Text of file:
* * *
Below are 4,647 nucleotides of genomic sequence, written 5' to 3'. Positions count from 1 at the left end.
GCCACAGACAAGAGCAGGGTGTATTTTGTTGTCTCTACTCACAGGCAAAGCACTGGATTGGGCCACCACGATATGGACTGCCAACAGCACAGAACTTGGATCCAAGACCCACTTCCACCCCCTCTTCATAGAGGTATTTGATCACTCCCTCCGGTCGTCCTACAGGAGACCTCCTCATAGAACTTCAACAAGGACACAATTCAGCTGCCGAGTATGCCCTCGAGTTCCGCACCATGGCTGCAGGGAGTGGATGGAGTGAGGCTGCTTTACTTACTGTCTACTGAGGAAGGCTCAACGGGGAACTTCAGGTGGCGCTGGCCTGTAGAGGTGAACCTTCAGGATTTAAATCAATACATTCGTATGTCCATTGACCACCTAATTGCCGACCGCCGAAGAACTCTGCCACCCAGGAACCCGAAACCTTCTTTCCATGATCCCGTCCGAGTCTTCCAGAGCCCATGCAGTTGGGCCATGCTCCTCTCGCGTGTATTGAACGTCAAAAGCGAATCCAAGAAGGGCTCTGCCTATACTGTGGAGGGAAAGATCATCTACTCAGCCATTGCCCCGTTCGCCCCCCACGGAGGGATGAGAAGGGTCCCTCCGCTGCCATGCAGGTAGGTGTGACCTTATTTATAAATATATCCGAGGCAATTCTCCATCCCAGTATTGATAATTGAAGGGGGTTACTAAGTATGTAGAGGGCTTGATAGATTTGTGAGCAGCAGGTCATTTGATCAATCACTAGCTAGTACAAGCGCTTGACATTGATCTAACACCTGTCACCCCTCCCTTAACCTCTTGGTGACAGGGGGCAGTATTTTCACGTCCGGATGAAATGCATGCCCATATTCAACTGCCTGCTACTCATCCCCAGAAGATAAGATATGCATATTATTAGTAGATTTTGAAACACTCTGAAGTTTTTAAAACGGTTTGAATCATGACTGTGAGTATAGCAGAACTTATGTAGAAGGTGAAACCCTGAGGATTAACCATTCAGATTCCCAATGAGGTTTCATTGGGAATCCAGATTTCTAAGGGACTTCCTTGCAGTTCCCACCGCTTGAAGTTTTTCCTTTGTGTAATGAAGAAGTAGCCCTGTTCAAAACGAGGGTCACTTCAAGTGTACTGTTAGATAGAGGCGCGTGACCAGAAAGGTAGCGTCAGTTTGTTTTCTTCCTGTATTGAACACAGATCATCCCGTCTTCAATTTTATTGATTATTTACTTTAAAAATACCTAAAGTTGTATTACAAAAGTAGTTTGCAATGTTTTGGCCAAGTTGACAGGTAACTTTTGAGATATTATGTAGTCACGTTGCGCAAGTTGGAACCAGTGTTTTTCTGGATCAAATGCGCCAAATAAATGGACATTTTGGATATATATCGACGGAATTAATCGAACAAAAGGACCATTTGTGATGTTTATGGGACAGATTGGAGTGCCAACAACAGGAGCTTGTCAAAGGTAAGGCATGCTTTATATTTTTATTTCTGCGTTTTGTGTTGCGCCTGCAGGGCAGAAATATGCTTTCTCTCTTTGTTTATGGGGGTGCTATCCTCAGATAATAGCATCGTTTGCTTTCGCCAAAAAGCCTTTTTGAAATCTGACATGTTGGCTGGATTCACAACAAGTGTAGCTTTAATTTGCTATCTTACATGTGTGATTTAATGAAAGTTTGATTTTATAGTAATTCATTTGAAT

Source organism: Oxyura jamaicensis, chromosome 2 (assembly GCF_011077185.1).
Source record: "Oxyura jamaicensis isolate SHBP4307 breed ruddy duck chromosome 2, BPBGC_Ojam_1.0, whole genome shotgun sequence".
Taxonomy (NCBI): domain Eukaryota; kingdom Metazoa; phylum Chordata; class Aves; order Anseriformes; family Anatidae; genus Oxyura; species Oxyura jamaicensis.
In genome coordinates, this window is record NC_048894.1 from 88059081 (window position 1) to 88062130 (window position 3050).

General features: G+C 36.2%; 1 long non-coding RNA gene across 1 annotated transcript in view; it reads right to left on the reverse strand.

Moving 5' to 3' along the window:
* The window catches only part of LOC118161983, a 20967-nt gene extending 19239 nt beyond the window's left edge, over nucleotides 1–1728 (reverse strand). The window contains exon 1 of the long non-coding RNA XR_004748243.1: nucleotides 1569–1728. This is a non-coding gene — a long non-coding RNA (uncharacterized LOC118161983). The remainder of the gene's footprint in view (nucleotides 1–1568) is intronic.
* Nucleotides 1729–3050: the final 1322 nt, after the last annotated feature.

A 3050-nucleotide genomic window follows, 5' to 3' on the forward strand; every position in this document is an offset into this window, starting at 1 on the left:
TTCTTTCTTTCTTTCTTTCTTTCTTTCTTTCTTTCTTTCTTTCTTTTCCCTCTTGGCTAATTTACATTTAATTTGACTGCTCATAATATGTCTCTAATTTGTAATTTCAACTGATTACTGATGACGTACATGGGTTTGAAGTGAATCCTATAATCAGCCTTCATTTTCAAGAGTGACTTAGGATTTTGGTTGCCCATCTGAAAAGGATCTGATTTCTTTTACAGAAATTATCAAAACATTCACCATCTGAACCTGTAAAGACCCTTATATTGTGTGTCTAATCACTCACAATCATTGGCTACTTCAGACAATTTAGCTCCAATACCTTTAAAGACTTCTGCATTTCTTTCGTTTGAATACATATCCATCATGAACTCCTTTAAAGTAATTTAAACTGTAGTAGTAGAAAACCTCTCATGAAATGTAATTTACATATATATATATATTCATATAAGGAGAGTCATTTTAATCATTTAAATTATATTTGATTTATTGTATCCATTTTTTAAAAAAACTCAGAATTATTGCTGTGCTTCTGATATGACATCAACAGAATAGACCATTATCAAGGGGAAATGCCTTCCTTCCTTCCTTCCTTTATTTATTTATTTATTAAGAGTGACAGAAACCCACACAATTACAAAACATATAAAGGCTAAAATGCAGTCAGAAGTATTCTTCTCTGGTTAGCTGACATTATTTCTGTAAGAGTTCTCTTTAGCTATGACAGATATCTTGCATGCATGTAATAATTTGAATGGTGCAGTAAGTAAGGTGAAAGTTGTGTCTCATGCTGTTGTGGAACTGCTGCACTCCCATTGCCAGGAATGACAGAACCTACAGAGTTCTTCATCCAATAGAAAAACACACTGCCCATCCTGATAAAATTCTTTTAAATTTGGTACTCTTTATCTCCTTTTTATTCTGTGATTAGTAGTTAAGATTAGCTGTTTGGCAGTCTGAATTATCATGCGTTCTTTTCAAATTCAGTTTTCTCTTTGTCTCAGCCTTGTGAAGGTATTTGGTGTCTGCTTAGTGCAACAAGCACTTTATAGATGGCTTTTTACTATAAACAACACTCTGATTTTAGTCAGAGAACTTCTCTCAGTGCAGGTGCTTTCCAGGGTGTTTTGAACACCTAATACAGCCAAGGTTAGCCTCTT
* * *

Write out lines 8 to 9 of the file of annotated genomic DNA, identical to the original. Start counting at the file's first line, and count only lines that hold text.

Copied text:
Moving 5' to 3' along the window:
* The window catches only part of LOC118161983, a 20967-nt gene extending 19239 nt beyond the window's left edge, over nucleotides 1–1728 (reverse strand). The window contains exon 1 of the long non-coding RNA XR_004748243.1: nucleotides 1569–1728. This is a non-coding gene — a long non-coding RNA (uncharacterized LOC118161983). The remainder of the gene's footprint in view (nucleotides 1–1568) is intronic.